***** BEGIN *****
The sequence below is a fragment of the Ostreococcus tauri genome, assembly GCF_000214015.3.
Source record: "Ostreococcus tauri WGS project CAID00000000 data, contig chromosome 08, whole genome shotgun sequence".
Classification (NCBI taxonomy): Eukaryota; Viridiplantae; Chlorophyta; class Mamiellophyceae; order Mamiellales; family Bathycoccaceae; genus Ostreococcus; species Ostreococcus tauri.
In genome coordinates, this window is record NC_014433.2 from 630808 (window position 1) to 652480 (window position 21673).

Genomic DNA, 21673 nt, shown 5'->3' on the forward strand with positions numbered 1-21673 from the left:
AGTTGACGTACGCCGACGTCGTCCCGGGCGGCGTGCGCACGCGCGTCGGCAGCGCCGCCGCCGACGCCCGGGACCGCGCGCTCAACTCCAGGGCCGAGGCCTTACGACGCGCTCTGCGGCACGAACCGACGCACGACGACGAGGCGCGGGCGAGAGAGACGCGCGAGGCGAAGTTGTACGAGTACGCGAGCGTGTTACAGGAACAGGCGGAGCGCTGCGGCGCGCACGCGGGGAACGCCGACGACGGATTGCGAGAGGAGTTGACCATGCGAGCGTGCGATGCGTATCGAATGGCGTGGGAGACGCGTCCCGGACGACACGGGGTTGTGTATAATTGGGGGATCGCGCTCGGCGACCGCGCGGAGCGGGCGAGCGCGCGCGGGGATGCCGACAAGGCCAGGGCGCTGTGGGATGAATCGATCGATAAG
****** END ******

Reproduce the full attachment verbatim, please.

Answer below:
The sequence below is a fragment of the Ostreococcus tauri genome, assembly GCF_000214015.3.
Source record: "Ostreococcus tauri WGS project CAID00000000 data, contig chromosome 08, whole genome shotgun sequence".
Classification (NCBI taxonomy): Eukaryota; Viridiplantae; Chlorophyta; class Mamiellophyceae; order Mamiellales; family Bathycoccaceae; genus Ostreococcus; species Ostreococcus tauri.
In genome coordinates, this window is record NC_014433.2 from 630808 (window position 1) to 652480 (window position 21673).

Genomic DNA, 21673 nt, shown 5'->3' on the forward strand with positions numbered 1-21673 from the left:
AGTTGACGTACGCCGACGTCGTCCCGGGCGGCGTGCGCACGCGCGTCGGCAGCGCCGCCGCCGACGCCCGGGACCGCGCGCTCAACTCCAGGGCCGAGGCCTTACGACGCGCTCTGCGGCACGAACCGACGCACGACGACGAGGCGCGGGCGAGAGAGACGCGCGAGGCGAAGTTGTACGAGTACGCGAGCGTGTTACAGGAACAGGCGGAGCGCTGCGGCGCGCACGCGGGGAACGCCGACGACGGATTGCGAGAGGAGTTGACCATGCGAGCGTGCGATGCGTATCGAATGGCGTGGGAGACGCGTCCCGGACGACACGGGGTTGTGTATAATTGGGGGATCGCGCTCGGCGACCGCGCGGAGCGGGCGAGCGCGCGCGGGGATGCCGACAAGGCCAGGGCGCTGTGGGATGAATCGATCGATAAG